The centerpiece is a cooking pot that has been inverted.  Beneath it are slivers of a broken mirrorl carefully arranged to give the appearance that they are pouring out of the pot.  The centerpiece is balanced on either side by some common items: identical aersol cans, white track lighting fixtures, spray-bottle nozzles and whatever that brown, rusted thing that appears on either side is.  The glassware serves the purpose of symmetrical balance as well, present on both sides of the pot as it forms a semi-circle behind it.  But the semi-circle is slightly skewed toward the right, which draws your eyes that way.  You discover that the opposing hemispheres of the rooftop have their own focal points as well.  The glassware point you toward the most obvious, namely, the large silver champagne fountain.



I like how the eyes of the little toy robot is peaking out over the rim of the fountain.  You can see another phone is here, as well as a variety of plastic dinosaurs.  Something which appears to a lawn-gnome is mounted just to the right of the fountain.  No fountain is complete with a gnome nearby!  The collection of spray-bottle nozzels is sparse and lacking symmetry, though, in comparison to the other side.



This side has more of the plastic toys: a duck in a top hat, Fisher-Price people, the hind-end of a long horn cow beside what appears to be that Indian cartoon chick from the Disney movie, and a non-Barney purple dinosaur.  If you look really close to the far left of the photo, though, you can see Barney is here, too.  He looks like his color has faded a lot, though.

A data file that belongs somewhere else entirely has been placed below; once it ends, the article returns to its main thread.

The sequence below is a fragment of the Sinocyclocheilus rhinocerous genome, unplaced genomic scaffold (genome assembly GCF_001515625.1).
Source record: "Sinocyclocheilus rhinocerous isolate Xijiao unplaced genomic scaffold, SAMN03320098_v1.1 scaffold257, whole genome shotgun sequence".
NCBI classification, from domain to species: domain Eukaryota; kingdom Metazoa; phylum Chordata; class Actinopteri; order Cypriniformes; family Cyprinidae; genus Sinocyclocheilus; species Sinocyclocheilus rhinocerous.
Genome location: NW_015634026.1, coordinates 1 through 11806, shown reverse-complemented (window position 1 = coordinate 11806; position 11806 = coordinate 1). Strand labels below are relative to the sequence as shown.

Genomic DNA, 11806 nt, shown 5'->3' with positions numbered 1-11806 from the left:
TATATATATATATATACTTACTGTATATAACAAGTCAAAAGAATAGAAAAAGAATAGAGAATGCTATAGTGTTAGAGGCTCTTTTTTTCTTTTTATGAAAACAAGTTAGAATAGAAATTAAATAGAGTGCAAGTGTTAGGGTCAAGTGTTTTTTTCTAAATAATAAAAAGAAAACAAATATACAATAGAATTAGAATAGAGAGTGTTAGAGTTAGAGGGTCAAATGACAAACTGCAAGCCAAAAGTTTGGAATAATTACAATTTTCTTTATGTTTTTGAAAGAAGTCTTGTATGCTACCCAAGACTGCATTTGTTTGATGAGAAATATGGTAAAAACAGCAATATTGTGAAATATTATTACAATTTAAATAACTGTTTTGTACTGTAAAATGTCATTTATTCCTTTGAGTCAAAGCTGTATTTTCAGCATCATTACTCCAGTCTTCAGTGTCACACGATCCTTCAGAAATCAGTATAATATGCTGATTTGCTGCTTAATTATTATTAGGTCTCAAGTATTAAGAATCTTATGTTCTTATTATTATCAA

The next vehicle appears to be an 80's era Mustang/Fairlane.  The artists took a different approach with this vehicle.  It's not as "busy" with the amount of objects which differ in size and shape.  An abundance of objects are still used, but they are of similar shape and style, giving the vehicle a more elegant look.



What jumps out at you immediately are the over-sized lighting fixtures suspended above the hood and the big, red "O" which looks as if it could've been taken from an old motel sign (there is more proof of this on another vehicle). It is the fine details of this vehicle that makes it interesting, however.



For one, there are designs and faces painted on it in various places.  Also, the fender and hood were given "sequins" in the form of hundreds of metal slugs/tokens being glued to the body of the car while tassels were added around the wheel-well.